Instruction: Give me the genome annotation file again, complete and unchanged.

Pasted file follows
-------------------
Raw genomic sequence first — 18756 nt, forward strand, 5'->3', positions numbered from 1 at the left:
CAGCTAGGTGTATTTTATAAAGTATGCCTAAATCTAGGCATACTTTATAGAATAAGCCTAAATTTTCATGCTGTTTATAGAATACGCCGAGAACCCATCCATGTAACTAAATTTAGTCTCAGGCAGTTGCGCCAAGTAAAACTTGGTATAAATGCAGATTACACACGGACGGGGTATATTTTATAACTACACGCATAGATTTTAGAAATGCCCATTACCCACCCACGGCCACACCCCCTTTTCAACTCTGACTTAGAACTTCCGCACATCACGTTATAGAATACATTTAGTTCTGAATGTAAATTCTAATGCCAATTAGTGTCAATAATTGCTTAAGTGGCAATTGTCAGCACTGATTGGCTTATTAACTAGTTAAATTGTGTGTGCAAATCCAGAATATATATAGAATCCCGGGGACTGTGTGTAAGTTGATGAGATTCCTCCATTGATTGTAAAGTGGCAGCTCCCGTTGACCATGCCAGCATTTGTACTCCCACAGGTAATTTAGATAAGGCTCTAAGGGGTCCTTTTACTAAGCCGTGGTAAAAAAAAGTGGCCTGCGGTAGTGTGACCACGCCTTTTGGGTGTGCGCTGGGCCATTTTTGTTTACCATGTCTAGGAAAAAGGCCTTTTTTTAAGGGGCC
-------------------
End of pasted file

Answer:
Raw genomic sequence first — 18756 nt, forward strand, 5'->3', positions numbered from 1 at the left:
CAGCTAGGTGTATTTTATAAAGTATGCCTAAATCTAGGCATACTTTATAGAATAAGCCTAAATTTTCATGCTGTTTATAGAATACGCCGAGAACCCATCCATGTAACTAAATTTAGTCTCAGGCAGTTGCGCCAAGTAAAACTTGGTATAAATGCAGATTACACACGGACGGGGTATATTTTATAACTACACGCATAGATTTTAGAAATGCCCATTACCCACCCACGGCCACACCCCCTTTTCAACTCTGACTTAGAACTTCCGCACATCACGTTATAGAATACATTTAGTTCTGAATGTAAATTCTAATGCCAATTAGTGTCAATAATTGCTTAAGTGGCAATTGTCAGCACTGATTGGCTTATTAACTAGTTAAATTGTGTGTGCAAATCCAGAATATATATAGAATCCCGGGGACTGTGTGTAAGTTGATGAGATTCCTCCATTGATTGTAAAGTGGCAGCTCCCGTTGACCATGCCAGCATTTGTACTCCCACAGGTAATTTAGATAAGGCTCTAAGGGGTCCTTTTACTAAGCCGTGGTAAAAAAAAGTGGCCTGCGGTAGTGTGACCACGCCTTTTGGGTGTGCGCTGGGCCATTTTTGTTTACCATGTCTAGGAAAAAGGCCTTTTTTTAAGGGGCC